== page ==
Thursday, 25 March 2010

Bondway Tower - Council Refused Planning Permission

Stockwell News has already commented and I'm rather behind the times with this one, but contrary to the permission granted to Vauxhall Sky Gardens last week, the revised Bondway planning permission application was refused by Lambeth Planning Committee.

Various community groups turned up to make representation on some of the following grounds:

* Density (building would be more densely populated than allowed in the London Plan)

* Building is too wide and too tall, and thus detrimental to the public realm

* Not enough employment use floorspace is provided for (as specified in the Lambeth Plan), considering that the building would be within the Vauxhall Key Industrial and Business Area

* The development is located within an area of public open space deficiency, identified in the Lambeth Plan. The Lambeth Section 106 report asks that enhanced contributions to park/open space projects from commercial and residential developments in these opportunity areas. Unfortunately, no contributions were sought.

* Lambeth schools are unable to accommodate the demands placed upon them by population growth

* No parking is provided for the block, which would mean the friends and family of visitors would try to park locally, exacerbating a difficult parking situation in Vauxhall. (This is a no win situation... if parking is provided, people complain about traffic and extra pollution).

* Overcrowding and gate closure at Vauxhall underground station.

* The building's huge shadow (due to its size) would cast a shadow on surrounding residential areas after 3pm - 4pm, and I doubt the current residents are happy about that.

Guess who was still recommending that the building be granted planning permission? That would be Lambeth Council Officers.

It seems, somehow, that Lambeth Councillors suffer from what I might label an "impotence to influence" that nonetheless allows for an ongoing expansion of the Lambeth empire. The views of local Councillors have no more weight than those of the local community. In any case, the Council know that, if there is no local objection (or local objection is not organised), the officers will just go ahead and recommend any new building, however inappropriate. The Councillors get to look good and say things like "we consulted the local community, and then we opposed the development", in the knowledge that the officers will recommend and the Borough will grow anyway. It matters not whether Labour or the Lib Dems are in power because the officers don't change, and the Borough's empire expands indefinitely. Fortunately, Lambeth Planning Committee, although presumably heavily influenced by the officers report, do still act independently (as in this example), but this won't be the last of this one....

Apparently, the developer only sent one spokesman along to the meeting, who declined to respond to the above criticisms, made by members of the public. Additionally, the Planning Committee were somewhat concerned that the officers still recommended acceptance, despite the Planning Committee's advice about what needed to be changed.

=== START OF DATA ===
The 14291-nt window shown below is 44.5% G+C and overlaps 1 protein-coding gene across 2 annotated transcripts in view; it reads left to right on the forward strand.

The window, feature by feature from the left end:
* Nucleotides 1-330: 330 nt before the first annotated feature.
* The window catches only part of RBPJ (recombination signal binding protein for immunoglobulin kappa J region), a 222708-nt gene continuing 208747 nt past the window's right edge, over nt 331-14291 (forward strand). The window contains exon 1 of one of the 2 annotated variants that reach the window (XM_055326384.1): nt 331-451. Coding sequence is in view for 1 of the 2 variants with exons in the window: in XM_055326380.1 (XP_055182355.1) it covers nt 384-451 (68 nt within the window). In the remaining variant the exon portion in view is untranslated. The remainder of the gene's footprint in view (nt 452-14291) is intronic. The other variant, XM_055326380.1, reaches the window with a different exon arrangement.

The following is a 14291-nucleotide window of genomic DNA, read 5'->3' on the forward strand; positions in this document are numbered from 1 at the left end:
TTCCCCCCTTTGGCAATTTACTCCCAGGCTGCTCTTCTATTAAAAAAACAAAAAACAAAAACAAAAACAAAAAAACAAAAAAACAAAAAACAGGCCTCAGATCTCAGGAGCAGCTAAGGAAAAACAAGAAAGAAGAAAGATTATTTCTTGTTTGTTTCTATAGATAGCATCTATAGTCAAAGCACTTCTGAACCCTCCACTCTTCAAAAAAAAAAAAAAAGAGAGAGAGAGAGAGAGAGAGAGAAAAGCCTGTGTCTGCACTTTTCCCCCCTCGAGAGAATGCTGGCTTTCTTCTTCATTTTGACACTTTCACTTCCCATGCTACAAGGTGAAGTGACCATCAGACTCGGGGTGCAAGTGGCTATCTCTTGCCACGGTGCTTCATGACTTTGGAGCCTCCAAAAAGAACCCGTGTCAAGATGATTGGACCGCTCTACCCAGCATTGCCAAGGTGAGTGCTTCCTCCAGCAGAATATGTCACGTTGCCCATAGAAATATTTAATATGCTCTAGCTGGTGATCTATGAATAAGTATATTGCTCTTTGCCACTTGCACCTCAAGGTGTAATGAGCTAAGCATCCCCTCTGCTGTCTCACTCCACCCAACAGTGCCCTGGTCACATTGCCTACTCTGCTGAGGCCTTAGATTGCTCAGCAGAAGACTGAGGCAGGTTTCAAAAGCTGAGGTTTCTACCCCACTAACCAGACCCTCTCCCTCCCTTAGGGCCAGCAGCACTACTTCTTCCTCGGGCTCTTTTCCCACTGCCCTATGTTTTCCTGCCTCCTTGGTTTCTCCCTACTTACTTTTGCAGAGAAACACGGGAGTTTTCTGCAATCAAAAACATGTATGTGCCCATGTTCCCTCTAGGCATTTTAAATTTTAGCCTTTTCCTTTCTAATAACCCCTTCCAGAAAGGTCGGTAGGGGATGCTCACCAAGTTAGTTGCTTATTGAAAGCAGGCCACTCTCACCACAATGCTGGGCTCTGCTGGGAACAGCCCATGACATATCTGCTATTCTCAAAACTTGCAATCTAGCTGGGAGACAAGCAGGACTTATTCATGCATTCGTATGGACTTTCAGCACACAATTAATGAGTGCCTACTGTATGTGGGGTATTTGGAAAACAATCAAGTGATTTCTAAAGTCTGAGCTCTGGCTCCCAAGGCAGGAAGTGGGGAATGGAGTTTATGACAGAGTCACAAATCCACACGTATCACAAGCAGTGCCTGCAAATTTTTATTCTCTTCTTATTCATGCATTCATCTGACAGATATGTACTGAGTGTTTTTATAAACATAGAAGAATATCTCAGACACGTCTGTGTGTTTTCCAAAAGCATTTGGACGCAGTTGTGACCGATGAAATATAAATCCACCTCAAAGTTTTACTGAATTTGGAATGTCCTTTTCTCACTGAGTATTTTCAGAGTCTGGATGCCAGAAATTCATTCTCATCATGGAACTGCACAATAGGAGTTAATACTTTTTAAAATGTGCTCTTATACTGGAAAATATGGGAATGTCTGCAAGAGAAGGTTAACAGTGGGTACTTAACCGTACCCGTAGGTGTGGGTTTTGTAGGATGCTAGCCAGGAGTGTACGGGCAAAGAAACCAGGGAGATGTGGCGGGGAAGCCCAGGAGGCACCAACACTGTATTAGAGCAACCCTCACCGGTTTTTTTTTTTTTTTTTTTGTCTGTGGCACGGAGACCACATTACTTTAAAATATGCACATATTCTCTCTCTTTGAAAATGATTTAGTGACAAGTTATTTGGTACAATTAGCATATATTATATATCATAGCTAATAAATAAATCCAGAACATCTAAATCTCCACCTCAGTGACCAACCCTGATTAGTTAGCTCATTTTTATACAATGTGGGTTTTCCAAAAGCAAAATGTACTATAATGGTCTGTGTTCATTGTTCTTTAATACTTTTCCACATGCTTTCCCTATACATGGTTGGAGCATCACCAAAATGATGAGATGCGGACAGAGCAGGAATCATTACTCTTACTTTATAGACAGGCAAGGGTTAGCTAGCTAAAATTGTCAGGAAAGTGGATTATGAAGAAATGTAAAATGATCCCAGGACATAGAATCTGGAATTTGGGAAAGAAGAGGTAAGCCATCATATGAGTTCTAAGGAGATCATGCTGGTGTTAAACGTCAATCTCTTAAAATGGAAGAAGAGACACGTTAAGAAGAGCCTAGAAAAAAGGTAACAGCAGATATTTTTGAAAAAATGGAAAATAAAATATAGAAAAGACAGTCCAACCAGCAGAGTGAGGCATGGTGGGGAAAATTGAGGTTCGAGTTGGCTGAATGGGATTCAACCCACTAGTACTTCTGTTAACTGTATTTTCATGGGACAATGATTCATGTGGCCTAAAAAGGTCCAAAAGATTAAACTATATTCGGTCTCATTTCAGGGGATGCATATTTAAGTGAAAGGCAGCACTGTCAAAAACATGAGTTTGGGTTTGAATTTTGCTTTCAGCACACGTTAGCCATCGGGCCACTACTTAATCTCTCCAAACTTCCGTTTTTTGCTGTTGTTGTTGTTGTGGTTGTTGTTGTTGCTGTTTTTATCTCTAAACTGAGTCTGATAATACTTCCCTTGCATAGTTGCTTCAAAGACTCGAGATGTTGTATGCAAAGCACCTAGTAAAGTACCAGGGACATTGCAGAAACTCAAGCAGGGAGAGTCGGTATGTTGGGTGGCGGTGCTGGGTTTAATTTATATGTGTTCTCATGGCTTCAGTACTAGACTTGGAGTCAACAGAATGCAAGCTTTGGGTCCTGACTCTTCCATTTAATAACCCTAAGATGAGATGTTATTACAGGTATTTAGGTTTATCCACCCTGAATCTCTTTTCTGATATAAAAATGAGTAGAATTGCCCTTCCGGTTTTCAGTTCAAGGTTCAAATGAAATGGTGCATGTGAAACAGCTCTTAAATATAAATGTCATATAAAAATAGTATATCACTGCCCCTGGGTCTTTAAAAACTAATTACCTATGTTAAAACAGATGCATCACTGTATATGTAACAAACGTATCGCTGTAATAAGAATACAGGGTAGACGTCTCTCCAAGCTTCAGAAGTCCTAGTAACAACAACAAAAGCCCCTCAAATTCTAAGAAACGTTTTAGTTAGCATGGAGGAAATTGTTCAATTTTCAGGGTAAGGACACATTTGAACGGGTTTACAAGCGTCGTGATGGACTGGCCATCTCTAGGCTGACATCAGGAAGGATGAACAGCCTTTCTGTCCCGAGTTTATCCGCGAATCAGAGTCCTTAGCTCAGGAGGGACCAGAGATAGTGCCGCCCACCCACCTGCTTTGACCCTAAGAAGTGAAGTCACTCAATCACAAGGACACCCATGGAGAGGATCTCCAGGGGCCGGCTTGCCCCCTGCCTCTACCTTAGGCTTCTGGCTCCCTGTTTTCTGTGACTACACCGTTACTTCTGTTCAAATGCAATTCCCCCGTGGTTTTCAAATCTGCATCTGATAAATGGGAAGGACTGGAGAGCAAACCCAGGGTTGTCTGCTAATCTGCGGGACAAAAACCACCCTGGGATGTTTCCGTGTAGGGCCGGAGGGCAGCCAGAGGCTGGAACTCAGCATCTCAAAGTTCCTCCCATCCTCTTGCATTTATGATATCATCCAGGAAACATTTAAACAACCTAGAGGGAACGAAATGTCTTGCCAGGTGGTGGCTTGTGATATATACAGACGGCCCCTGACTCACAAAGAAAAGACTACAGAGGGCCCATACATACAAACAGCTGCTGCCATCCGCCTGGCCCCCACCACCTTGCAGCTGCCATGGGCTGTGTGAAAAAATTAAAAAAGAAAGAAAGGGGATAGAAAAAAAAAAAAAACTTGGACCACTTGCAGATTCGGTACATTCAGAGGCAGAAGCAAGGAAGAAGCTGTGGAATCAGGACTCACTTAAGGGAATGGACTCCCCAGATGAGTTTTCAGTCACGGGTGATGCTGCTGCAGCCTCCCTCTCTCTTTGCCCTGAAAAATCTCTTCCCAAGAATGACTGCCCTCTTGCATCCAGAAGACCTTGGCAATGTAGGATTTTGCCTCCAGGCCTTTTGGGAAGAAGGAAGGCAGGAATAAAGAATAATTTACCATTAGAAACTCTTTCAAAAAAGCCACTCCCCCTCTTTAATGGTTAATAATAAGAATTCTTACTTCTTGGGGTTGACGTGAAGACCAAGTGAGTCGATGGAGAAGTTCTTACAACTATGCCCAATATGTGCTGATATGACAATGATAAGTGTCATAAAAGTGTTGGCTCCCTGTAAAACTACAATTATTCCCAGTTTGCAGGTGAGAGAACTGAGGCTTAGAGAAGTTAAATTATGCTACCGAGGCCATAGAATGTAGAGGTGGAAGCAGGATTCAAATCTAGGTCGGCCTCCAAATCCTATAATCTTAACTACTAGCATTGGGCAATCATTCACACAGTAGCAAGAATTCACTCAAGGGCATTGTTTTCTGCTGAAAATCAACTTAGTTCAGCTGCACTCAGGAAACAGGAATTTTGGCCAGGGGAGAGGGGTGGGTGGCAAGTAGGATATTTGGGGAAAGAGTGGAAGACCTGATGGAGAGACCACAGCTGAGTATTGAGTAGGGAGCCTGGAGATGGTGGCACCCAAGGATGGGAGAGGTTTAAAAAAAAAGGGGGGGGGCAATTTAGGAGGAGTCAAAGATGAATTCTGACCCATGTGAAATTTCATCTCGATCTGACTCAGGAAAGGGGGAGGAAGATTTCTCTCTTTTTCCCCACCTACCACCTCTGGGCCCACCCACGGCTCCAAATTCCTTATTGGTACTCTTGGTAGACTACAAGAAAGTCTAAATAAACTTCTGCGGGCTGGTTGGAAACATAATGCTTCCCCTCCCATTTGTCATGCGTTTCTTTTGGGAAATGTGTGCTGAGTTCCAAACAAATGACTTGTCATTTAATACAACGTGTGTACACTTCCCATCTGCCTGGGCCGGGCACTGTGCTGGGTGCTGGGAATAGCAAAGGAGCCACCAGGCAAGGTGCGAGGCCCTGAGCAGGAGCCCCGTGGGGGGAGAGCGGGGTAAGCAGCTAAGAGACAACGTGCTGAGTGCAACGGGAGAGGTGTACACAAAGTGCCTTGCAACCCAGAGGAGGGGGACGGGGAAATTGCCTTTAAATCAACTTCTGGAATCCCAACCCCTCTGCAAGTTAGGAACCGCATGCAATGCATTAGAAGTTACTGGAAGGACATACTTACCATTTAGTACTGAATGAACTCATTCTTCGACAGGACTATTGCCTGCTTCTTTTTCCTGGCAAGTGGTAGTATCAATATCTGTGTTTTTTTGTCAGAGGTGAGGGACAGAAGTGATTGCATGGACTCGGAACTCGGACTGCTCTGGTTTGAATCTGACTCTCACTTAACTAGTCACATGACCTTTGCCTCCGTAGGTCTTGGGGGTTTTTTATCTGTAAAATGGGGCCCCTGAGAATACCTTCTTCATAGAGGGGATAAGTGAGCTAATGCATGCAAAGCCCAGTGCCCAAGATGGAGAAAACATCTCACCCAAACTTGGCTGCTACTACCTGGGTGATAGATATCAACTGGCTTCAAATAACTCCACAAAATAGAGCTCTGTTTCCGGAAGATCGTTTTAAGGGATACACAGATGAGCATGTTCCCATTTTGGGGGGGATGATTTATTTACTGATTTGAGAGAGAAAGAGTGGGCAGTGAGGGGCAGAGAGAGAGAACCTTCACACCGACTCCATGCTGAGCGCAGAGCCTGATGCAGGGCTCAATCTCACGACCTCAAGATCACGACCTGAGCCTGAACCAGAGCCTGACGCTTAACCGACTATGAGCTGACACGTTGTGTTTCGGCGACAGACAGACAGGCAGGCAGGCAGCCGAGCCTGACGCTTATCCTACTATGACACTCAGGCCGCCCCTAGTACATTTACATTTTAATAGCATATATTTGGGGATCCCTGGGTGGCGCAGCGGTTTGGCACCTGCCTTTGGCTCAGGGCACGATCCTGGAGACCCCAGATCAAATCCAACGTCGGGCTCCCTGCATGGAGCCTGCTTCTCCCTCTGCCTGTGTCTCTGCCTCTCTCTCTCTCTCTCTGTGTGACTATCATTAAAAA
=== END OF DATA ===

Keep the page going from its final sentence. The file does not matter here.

I get the impression that this one will be back on the table at some point with minor modifications re. open space and density (which will result in the reduction of public housing), and the whole thing will kick off again. Watch this space.

[I'm aware that some objections were made by David Boardman, of Kennington Association Planning Forum, and Michael Ball of Waterloo Development Group, and I'm sure that the Vauxhall Society must have made their views known.  However, I'd appreciate additional comments about others present so that I can give credit to those who put considerable effort into preparing and turning up for these meetings.  Also, if anybody spoke in favour of the building, it would be good to add that info. for the record and for balance.]


Bathsheba said...

Hey, Lurker and hey, Peeps. Thanks for all your lovely detail on the Bondway decision.
BTW And I'm really not annoyed about this - it's just that I don't want people to think I am at home lunching with my friends etc and occasionally blogging. Just so you know, I do have a dayjob - and teenagers and a Mr. Bathsheba. It was only that I like to get up early. So don't feel bad...
Bathsheba - Stockwell News

SE11 Lurker said...

Ha! :-) My Twitter jealousy re. day jobs was not in any way getting at you. I genuinely wish that all of my attention could be directed towards local news :) I'm aware that most local bloggers do heaps of other things, so would not wish to presume that you (or indeed any others) were at home lunching with friends!

I tend to think it's more important that our local South London news gets a wide platform (and digital inclusion is a massive problem) than that anybody gets their news out first :)

Anonymous said...

One could read your view: "only build huge buildings if they contain all free or subsidised housing".

Isn't too much concentrated public housing, and not enough private enterprise, what made Lambeth "down and out" (and the replacing of it what is made it "up, comming, arrived"?

SE11 Lurker said...

"One could read your view: "only build huge buildings if they contain all free or subsidised housing"."

That would be an utterly simplistic reading of my view. I didn't say what I thought about public housing at all. (I happen to think percentage of public housing is rather dependent on how much housing is being built and where). On this post, I didn't really comment on public housing, other than to say that the percentage will be reduced if the density of building is reduced :)

I do think that private development should fund public housing, but I think it far preferable to mix public/private housing properly than to separate public housing and private housing and segregate society.

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